• 19
    Tan HM, Moh CL, Mendoza JB et al. Asian sildenafil efficacy and safety study (ASSESS-1): a double-blind, placebo-controlled, flexible-dose study of oral sildenafil in Malaysian, Singaporean, and Filipino men with erectile dysfunction. Urology 2000; 56: 63540.
  • 20
    Lim PH, Ng FC, Cheng CW et al. Clinical safety profile of sildenafil in Singaporean men with erectile dysfunction: pre-marketing experience (ASSESS-I evaluation). J. Int. Med. Res. 2002; 30: 13743.
  • 21
    Goldstein I, Young J, Segerson T, Thibonnier M. Influence of HbA1c on the efficacy and safety of vardenafil for the treatment of erectile dysfunction in men with diabetes (Abstract). Diabetes 2002; 51 (Suppl. 2): A98.
  • 22
    Goldstein I, Young J, Segerson T, Thibonnier M. Long-term efficacy and safety of diabetic men with erectile dysfunction (Abstract). Diabetes 2002; 51 (Suppl. 2): A98.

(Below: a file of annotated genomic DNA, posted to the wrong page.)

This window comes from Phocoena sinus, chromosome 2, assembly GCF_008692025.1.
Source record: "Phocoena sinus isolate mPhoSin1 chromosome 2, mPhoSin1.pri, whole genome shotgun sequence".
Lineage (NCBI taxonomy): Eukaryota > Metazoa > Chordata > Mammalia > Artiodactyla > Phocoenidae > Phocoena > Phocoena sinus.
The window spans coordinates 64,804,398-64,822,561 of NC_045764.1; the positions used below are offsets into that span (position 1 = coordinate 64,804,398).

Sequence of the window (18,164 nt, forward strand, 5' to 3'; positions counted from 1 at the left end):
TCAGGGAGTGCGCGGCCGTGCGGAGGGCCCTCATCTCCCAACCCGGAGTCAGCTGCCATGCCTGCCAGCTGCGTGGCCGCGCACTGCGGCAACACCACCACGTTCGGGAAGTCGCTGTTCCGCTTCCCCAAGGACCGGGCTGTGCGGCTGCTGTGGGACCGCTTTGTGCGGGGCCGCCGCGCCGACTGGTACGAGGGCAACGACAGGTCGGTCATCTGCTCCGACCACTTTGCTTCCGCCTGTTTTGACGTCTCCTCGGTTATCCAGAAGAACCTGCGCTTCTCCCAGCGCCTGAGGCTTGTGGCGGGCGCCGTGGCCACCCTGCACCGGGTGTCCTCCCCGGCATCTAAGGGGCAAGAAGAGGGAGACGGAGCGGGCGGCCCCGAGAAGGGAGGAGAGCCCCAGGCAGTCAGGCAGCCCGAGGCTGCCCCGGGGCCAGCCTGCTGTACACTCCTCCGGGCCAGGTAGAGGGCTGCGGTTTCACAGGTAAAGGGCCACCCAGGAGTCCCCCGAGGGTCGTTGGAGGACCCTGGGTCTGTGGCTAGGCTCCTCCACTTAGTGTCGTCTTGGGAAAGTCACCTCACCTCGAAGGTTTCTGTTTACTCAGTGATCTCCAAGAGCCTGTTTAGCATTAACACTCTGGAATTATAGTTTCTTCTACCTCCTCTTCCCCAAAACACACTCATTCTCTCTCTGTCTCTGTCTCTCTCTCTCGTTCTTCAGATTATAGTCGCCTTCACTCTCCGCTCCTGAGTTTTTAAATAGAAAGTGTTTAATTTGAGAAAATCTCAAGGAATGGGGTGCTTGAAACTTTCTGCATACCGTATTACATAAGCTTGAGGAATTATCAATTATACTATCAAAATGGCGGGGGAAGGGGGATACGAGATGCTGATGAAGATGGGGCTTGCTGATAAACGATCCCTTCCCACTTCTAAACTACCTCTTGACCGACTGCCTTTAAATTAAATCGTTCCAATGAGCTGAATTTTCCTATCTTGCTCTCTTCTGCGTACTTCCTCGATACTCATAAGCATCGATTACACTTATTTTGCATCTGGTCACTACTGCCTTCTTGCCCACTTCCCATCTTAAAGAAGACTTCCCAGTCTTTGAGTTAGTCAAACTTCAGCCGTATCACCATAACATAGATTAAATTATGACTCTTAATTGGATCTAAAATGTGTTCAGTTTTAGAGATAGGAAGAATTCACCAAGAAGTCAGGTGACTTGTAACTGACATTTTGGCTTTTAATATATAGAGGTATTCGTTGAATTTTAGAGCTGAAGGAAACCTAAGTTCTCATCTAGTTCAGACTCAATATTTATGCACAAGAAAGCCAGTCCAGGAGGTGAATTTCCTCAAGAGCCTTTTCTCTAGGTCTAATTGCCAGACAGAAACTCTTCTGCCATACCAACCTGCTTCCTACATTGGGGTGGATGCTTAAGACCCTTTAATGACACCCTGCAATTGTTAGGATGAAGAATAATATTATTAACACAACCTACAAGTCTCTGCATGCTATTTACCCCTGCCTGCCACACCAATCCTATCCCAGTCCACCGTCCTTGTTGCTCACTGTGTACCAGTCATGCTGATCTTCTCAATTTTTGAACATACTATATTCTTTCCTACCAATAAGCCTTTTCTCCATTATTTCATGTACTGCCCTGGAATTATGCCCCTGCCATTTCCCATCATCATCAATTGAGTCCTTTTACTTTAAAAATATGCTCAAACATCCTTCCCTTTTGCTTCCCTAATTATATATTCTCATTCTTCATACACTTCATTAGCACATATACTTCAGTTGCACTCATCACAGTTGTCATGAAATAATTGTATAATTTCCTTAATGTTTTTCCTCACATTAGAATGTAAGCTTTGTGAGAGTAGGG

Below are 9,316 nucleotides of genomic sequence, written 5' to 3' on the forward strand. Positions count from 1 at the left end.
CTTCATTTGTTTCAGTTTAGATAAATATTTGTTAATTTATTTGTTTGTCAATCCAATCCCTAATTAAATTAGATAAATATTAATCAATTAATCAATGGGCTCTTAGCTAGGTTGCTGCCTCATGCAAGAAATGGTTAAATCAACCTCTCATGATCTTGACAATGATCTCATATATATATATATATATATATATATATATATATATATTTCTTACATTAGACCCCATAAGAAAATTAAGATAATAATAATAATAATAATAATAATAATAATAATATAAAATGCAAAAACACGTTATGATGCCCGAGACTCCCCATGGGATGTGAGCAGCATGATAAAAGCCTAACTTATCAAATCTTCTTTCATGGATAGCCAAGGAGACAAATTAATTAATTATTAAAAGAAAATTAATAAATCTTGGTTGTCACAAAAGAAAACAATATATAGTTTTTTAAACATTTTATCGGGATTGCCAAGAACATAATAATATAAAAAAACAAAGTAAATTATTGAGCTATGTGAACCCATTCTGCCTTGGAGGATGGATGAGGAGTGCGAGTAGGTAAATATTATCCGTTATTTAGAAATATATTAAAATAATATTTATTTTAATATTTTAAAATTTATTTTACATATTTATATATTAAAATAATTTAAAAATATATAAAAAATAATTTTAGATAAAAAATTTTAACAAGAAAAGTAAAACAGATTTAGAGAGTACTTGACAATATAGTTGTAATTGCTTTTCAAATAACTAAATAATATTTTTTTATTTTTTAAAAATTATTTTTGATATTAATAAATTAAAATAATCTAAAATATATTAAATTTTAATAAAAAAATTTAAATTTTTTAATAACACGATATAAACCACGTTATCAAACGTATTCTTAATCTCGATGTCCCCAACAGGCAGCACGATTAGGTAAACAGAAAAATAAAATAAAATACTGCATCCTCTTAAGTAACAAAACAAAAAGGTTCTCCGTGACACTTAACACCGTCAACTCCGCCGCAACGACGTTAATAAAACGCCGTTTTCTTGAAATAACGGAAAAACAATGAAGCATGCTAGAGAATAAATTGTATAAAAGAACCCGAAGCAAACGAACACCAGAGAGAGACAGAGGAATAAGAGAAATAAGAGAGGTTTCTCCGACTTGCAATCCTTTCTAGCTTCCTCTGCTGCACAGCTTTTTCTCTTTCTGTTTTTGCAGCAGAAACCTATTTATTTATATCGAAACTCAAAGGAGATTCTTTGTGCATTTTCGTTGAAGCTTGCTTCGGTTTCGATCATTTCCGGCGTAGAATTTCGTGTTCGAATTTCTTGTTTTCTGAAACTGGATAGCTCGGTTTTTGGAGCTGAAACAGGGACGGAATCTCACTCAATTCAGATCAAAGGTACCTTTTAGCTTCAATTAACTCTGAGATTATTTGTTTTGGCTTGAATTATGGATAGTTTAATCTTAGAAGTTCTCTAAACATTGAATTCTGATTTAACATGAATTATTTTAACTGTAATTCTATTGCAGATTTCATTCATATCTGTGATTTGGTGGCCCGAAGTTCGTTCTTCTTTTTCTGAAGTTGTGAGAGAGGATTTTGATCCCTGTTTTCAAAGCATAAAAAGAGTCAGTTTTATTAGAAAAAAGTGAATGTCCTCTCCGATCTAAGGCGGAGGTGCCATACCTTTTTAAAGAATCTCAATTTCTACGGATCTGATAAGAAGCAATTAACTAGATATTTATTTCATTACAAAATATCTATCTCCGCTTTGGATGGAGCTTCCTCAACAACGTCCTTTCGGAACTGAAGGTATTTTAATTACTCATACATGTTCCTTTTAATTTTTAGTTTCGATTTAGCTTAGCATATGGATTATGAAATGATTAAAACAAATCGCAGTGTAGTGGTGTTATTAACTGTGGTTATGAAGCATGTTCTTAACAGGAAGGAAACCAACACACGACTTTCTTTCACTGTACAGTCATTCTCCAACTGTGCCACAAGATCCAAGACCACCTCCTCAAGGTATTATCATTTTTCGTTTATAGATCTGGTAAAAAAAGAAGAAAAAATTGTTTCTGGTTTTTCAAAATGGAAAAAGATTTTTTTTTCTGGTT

• 23
    Fink HA, MacDonald R, Rutks IR, Nelson DB, Wilt TJ. Sildenafil for male erectile dysfunction: a systematic review and meta-analysis. Arch. Intern. Med. 2002; 162: 134960.

Appendix

  1. Top of page
  2. Abstract
  3. Introduction
  4. Methods
  5. Results
  6. Discussion
  7. Conclusion
  8. Acknowledgment
  9. References
  10. Appendix

Appendix I

Sites of investigation
SiteInvestigator
Sapporo Medical University HospitalTaiji Tsukamoto
Yoshikazu Sato
Hokkaido Social Insurance HospitalTakaoki Hirose
Takumi Sasao
Ryoji Furuya
Otaru Hokusei HospitalHiroki Horita
Chiba University HospitalTomohiko Ichikawa
Keio University HospitalMasaru Murai
Ken Marumo
Toho University Omori HospitalNobuhisa Ishii
Kazukiyo Miura
Koichi Nagao
St. Marianna University School of Medicine HospitalTeruaki Iwamoto
Michitaka Yajima
Kitasato University School of Medicine HospitalShin Egawa
Satoru Shimura
Chubu-Rosai HospitalToshikazu Otani